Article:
Daniel Lewis Lee who killed three members of a family says 'junk science' gave him 'psychopath' tag

Daniel Lee along with Chevie Kehoe, who wanted a whites-only country, killed the family and dumped them in Illinois Bayou in 1999. 


                            Daniel Lewis Lee who killed three members of a family says 'junk science' gave him 'psychopath' tag
(Getty Images)

A man who murdered an entire Arkansas family in 1999 and is currently on death row has now filed for relief from the sentence. Daniel Lewis Lee, 46, from Oklahoma, had been convicted of slaying a Pope County family, which included an eight-year-old girl, along with Chevie Kehoe. The two were said to be white supremacists who had wanted to steal guns and money from the family, with ambitions to start a whites-only country in the Pacific Northwest. 

The two were convicted of a number of charges, including the murders of Bill Mueller, 53; Nancy Mueller, 28; and Sarah Powell, 8. Prosecutors from the U.S. Department of Justice had said that Lee along with Kehoe had first shot the three with a stun gun, covered their heads with plastic bags, and sealed them with duct tape. He then threw the weighted bodies into the Illinois Bayou. While Lee was given the death penalty, Kehoe was given a life sentence. Prosecutors believed that Kehoe had been the leader of the group and Lee was not the ring leader. A psychological evaluation said Lee was a psychopath and a danger to others.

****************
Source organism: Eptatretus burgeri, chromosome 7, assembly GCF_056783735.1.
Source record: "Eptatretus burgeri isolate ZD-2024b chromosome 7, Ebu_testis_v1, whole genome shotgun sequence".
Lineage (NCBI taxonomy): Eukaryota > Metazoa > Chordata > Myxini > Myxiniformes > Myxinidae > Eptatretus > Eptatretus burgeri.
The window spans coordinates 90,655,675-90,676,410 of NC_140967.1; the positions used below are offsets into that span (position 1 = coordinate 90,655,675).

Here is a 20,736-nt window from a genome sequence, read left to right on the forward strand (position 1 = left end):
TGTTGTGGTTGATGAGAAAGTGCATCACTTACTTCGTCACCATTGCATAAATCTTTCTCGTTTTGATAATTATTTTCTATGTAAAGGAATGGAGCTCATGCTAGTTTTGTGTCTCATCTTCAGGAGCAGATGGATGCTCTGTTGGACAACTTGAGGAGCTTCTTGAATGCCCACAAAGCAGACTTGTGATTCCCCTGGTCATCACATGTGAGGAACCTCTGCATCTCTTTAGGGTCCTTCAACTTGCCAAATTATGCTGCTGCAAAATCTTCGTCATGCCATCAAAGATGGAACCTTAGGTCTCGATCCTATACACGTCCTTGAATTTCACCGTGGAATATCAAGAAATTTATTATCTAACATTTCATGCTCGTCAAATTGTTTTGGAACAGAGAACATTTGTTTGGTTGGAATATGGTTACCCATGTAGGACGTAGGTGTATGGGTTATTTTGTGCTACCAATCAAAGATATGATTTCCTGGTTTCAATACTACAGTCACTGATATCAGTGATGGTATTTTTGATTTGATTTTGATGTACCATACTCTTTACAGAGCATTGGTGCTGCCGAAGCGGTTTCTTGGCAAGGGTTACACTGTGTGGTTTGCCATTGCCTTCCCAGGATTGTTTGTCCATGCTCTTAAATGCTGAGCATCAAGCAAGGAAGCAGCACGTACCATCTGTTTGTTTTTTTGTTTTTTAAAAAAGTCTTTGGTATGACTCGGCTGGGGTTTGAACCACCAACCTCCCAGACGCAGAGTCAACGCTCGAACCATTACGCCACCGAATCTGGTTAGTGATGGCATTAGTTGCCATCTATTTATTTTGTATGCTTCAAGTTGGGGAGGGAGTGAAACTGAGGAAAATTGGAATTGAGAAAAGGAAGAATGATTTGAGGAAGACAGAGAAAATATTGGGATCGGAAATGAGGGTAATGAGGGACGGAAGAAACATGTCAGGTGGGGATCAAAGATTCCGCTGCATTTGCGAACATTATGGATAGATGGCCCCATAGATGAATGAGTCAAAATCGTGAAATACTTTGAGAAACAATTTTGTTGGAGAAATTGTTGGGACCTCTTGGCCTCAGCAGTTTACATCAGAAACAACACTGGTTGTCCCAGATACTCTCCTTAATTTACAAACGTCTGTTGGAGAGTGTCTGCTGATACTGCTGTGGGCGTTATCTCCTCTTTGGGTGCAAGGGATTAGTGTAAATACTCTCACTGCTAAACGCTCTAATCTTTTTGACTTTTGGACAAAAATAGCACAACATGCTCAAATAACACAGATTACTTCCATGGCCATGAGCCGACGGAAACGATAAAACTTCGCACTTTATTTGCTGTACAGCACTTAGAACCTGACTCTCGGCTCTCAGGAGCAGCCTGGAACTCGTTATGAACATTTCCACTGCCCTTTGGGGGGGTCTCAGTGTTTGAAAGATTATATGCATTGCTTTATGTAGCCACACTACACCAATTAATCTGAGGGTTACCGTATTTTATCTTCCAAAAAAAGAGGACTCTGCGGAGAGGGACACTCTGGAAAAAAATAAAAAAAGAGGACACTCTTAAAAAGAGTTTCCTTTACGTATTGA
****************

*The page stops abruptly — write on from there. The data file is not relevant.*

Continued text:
His lawyer Morris Moon said in a statement to MEAWW that Lee's sentence was unconstitutional. The attorneys filed a habeas petition on September 26 and asked the court in Indiana – which does have the power to consider these claims – to overturn Lee’s unconstitutional death sentence and prevent him from being executed on December 9, Moon said. Moon said the "dangerous psychopath" tag was a result of "junk science."

 “The government obtained a death sentence against Danny Lee using junk science. It promoted the fiction that Mr. Lee was a ‘dangerous psychopath’ based on a forensic instrument that even the government’s own trial expert now admits lacks any scientific validity," he said in a statement. He further added that the jury had also been misled. 

“That junk science was not the only false evidence the government used to secure a death sentence. It also misled the jury into believing that Mr. Lee had committed a prior murder as a juvenile," he said. "The government’s presentation about Mr. Lee’s ‘history of violence’ was not only highly inflammatory, it was also categorically false. Court records demonstrate that a state judge had actually dismissed the inflated murder charge against Mr. Lee after looking at the evidence," he said.

Pointing out the fact that Kehoe was slapped with a life sentence without parole, he said that it was also "important to remember that Mr. Lee’s more-culpable co-defendant, Chevie Kehoe, does not face execution." 

Lee's execution is back on after Attorney General William Barr's July announcement to resume the federal death penalty. Murderers Lezmond Mitchell, Wesley Ira Purkey, Alfred Bourgeois and Dustin Lee Honken are others currently scheduled to be executed. 

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